|کد مقاله||کد نشریه||سال انتشار||مقاله انگلیسی||ترجمه فارسی||نسخه تمام متن|
|3361578||1218197||2016||4 صفحه PDF||سفارش دهید||دانلود کنید|
• Consecutive patients (n = 2435) with invasive pneumococcal disease (IPD) were collected prospectively; 37 (1.5%) were asplenic.
• Asplenic patients had a more severe infection (e.g., need for mechanical ventilation, intensive care unit admission) and more complications (e.g., meningitis, acute kidney injury).
• However, the in-hospital mortality rate of 19% for those without a spleen was not significantly higher than that of 16% for those who had a spleen.
• Pneumococcal serotype 22B accounted for 27% of the isolates amongst the asplenic patients and this was 33-fold higher than the rate in the patients with a spleen.
SummaryObjectivesMost are aware of pneumococcal infection as a complication of splenectomy and the increased risk of severe invasive pneumococcal disease (IPD) in asplenic patients. However little is known of the current status of this entity in a population with an active pneumococcal conjugate vaccine program for children.MethodsAll IPD cases reported from 2000 to 2014 in Northern Alberta, Canada were collected prospectively. Socio-demographic variables, clinical characteristics, and IPD-related outcomes were compared between patients with and without a spleen using the Student t-test, Chi-square test, or Fisher's exact test, as appropriate.ResultsThirty-seven of 2435 patients with IPD (1.5%) were asplenic. Asplenic patients were significantly more likely to require mechanical ventilation or admission to the intensive care unit and had more complications (e.g., acute kidney injury). However, in-hospital mortality rates were similar in those with and without a spleen (19% vs. 16%, p = 0.58). Pneumococcal serotype 22B was 33-fold higher in asplenic patients compared to those with a spleen.ConclusionsIn patients with IPD, those who are asplenic have a more severe infection than those with a spleen; however, the mortality rate is not significantly different. The reason for the predominance of serotype 22B requires further investigation and if replicated may warrant attention to current vaccination strategies.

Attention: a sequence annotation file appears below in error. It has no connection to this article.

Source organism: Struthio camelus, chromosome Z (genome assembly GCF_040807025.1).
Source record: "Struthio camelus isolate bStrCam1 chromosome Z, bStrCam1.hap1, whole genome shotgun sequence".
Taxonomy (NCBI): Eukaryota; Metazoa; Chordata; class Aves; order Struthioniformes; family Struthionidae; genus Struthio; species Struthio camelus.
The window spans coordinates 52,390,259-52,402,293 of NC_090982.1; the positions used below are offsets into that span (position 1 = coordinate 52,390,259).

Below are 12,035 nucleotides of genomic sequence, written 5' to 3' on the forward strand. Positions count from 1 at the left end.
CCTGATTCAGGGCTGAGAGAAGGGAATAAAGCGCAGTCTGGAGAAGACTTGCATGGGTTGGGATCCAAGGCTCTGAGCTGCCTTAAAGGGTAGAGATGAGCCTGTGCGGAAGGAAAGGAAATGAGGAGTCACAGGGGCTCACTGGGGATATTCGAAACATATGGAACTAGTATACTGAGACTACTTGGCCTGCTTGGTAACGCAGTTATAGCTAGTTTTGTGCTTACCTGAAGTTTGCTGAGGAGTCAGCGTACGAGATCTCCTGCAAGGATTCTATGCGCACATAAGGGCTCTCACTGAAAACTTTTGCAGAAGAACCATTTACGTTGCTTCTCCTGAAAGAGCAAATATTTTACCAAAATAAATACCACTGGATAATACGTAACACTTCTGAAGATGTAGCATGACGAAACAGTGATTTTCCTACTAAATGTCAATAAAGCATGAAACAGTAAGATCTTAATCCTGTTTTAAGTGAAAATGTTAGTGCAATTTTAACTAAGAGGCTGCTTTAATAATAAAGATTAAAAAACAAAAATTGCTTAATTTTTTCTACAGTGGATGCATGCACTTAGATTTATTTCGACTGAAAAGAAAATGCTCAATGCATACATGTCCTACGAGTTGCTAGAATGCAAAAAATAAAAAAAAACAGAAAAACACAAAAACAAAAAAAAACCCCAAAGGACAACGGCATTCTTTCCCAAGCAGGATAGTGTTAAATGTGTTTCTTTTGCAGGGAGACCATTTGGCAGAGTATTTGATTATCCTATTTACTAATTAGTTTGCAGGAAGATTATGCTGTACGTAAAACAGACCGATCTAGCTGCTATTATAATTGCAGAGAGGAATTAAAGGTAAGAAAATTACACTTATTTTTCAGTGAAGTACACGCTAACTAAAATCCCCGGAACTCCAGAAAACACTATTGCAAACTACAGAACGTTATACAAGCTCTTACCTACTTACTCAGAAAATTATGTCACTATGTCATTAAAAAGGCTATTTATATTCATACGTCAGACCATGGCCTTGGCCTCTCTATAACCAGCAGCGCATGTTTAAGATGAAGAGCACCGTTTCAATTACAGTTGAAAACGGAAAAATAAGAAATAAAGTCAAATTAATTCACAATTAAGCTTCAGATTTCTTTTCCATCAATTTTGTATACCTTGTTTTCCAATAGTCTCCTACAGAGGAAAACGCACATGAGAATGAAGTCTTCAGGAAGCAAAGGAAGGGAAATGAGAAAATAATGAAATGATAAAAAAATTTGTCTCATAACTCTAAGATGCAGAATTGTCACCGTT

Journal: International Journal of Infectious Diseases - Volume 51, October 2016, Pages 27–30